At one point, Shakuntala even admits to have triggered a hostile takeover only so that it forces Anu to meet her in person. The unapologetic attitude of Shakuntala (“I can’t live without my daughter, so?”) in this context is where the film is at its most curious and rewarding. Some of her actions may seem far-fetched, but they’re entirely within reason of a human whose mind works too fast to process regular emotions. She was an ace at multiplying and adding, but unfortunately just as adept at dividing.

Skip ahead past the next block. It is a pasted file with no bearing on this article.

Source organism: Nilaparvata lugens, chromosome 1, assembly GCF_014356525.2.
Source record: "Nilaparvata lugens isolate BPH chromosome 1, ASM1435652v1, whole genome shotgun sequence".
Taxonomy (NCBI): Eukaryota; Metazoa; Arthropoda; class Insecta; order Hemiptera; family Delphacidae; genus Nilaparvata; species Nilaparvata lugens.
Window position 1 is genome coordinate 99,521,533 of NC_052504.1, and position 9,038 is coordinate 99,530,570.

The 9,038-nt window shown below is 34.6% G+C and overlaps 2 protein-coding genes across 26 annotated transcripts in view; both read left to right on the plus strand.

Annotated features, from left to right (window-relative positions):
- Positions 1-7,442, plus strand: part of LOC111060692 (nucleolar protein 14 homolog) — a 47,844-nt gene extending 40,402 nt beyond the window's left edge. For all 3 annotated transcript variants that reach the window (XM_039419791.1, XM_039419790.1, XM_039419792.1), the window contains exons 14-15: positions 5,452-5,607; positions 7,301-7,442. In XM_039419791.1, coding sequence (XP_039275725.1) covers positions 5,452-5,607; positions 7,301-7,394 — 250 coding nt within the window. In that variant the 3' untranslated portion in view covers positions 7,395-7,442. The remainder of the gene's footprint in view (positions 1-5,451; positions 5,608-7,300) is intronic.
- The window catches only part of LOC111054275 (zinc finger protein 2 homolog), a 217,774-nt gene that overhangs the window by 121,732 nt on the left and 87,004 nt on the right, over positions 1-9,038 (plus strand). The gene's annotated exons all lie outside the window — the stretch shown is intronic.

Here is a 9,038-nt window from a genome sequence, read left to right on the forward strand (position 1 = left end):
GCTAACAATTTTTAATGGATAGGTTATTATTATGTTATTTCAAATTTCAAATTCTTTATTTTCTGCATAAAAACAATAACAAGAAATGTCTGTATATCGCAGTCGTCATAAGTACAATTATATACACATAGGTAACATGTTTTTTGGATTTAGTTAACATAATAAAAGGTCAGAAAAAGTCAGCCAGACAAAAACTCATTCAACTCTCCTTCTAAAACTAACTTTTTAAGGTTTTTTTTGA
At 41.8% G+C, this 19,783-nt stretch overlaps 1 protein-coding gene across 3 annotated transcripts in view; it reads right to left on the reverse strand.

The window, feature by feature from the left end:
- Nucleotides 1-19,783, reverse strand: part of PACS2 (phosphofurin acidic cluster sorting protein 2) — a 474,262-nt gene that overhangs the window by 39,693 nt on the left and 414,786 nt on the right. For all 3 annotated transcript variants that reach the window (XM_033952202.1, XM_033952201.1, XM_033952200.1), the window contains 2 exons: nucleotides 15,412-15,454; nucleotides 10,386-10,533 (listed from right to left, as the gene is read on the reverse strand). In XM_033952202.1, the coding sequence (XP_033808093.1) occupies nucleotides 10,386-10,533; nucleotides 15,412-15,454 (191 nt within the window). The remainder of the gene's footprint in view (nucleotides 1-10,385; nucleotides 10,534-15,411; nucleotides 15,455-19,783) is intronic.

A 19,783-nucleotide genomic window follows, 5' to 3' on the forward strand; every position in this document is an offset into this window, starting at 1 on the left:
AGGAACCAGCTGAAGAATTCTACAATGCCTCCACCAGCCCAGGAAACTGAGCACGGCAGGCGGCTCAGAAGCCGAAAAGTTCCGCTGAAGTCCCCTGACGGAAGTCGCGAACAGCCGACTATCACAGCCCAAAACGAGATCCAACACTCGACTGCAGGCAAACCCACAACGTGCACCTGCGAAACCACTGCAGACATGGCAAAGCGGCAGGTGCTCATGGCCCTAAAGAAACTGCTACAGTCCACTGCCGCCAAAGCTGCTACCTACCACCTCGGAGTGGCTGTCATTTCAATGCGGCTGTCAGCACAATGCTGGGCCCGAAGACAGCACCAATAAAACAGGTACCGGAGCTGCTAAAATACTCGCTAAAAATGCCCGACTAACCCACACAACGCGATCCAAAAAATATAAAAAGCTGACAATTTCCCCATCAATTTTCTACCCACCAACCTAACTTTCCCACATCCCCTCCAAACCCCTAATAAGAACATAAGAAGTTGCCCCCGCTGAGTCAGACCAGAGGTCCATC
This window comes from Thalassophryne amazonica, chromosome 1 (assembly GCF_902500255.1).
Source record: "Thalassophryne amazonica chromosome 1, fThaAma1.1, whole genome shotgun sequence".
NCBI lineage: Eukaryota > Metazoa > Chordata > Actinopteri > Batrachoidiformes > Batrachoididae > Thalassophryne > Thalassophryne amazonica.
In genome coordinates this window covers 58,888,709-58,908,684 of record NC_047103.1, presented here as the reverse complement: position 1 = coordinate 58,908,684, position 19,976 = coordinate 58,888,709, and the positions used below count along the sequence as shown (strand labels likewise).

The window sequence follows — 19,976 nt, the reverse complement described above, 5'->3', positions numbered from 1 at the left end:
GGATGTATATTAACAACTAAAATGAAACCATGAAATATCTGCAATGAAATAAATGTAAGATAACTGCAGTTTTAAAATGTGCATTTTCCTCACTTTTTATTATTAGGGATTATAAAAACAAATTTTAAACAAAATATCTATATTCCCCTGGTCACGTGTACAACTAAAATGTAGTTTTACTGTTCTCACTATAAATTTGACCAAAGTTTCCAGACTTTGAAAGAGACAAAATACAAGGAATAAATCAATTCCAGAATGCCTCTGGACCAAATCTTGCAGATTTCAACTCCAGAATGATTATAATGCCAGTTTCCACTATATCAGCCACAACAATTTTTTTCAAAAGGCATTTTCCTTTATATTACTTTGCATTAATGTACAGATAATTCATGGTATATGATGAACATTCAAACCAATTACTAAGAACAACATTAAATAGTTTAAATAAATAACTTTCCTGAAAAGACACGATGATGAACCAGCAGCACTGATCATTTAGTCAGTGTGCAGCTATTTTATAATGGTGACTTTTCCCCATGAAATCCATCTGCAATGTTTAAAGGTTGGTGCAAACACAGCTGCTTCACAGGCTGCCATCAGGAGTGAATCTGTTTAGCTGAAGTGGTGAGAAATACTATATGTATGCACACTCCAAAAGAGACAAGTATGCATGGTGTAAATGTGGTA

Perhaps the soulful perspective is the result of a group of women (director, writers, editor, cinematographer) making a movie about a definitive Indian woman. But I find it disappointing that even this complicated route is diluted by the “fairytale” treatment. Every strength I’ve mentioned above isn’t subtext but text; it’s all spelt out for the viewer in blatant words and conversations. Overbearing dialogue like “I’m not a mother, I’m still me” and “To love Shakuntala is to let her be” tend to sound literary and retrospective; they pull the viewer out of live moments and remind us that Shakuntala Devi is more of a dramatic lecture than an intimate story. This might make sense for someone who prided herself on holding a room in her fist. But giving her own room the same language is an artistic decision that lacks nuance. It relegates Shakuntala Devi from person to biopic, from name to title, and from number to statistic. After all, tapping the human side of a Human Computer is futile if the human, too, speaks in code.